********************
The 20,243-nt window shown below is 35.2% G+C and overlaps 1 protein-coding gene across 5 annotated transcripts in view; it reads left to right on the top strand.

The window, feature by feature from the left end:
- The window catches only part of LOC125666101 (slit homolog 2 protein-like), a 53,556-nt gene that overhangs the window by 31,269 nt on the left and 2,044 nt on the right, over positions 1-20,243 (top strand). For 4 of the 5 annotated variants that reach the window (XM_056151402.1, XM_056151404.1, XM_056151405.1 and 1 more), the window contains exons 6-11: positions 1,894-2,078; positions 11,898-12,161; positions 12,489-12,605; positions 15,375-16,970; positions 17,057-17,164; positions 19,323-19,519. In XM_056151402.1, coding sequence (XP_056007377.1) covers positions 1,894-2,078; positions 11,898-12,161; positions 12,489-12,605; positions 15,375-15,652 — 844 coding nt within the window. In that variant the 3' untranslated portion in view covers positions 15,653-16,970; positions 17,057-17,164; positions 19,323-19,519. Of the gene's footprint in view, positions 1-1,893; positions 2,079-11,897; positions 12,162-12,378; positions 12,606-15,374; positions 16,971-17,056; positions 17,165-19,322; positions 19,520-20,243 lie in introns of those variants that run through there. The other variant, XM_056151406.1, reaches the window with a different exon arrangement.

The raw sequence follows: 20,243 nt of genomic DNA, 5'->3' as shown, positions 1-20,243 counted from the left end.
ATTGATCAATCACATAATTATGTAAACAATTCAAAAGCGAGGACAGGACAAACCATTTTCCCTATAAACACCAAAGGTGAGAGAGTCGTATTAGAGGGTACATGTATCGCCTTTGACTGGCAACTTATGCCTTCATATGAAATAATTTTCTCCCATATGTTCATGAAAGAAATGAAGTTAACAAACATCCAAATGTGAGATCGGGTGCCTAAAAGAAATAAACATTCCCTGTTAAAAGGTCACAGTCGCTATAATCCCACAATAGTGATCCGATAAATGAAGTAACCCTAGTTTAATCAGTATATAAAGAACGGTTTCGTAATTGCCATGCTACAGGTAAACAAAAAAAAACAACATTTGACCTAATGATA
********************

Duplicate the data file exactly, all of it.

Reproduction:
The 20,243-nt window shown below is 35.2% G+C and overlaps 1 protein-coding gene across 5 annotated transcripts in view; it reads left to right on the top strand.

The window, feature by feature from the left end:
- The window catches only part of LOC125666101 (slit homolog 2 protein-like), a 53,556-nt gene that overhangs the window by 31,269 nt on the left and 2,044 nt on the right, over positions 1-20,243 (top strand). For 4 of the 5 annotated variants that reach the window (XM_056151402.1, XM_056151404.1, XM_056151405.1 and 1 more), the window contains exons 6-11: positions 1,894-2,078; positions 11,898-12,161; positions 12,489-12,605; positions 15,375-16,970; positions 17,057-17,164; positions 19,323-19,519. In XM_056151402.1, coding sequence (XP_056007377.1) covers positions 1,894-2,078; positions 11,898-12,161; positions 12,489-12,605; positions 15,375-15,652 — 844 coding nt within the window. In that variant the 3' untranslated portion in view covers positions 15,653-16,970; positions 17,057-17,164; positions 19,323-19,519. Of the gene's footprint in view, positions 1-1,893; positions 2,079-11,897; positions 12,162-12,378; positions 12,606-15,374; positions 16,971-17,056; positions 17,165-19,322; positions 19,520-20,243 lie in introns of those variants that run through there. The other variant, XM_056151406.1, reaches the window with a different exon arrangement.

The raw sequence follows: 20,243 nt of genomic DNA, 5'->3' as shown, positions 1-20,243 counted from the left end.
ATTGATCAATCACATAATTATGTAAACAATTCAAAAGCGAGGACAGGACAAACCATTTTCCCTATAAACACCAAAGGTGAGAGAGTCGTATTAGAGGGTACATGTATCGCCTTTGACTGGCAACTTATGCCTTCATATGAAATAATTTTCTCCCATATGTTCATGAAAGAAATGAAGTTAACAAACATCCAAATGTGAGATCGGGTGCCTAAAAGAAATAAACATTCCCTGTTAAAAGGTCACAGTCGCTATAATCCCACAATAGTGATCCGATAAATGAAGTAACCCTAGTTTAATCAGTATATAAAGAACGGTTTCGTAATTGCCATGCTACAGGTAAACAAAAAAAAACAACATTTGACCTAATGATA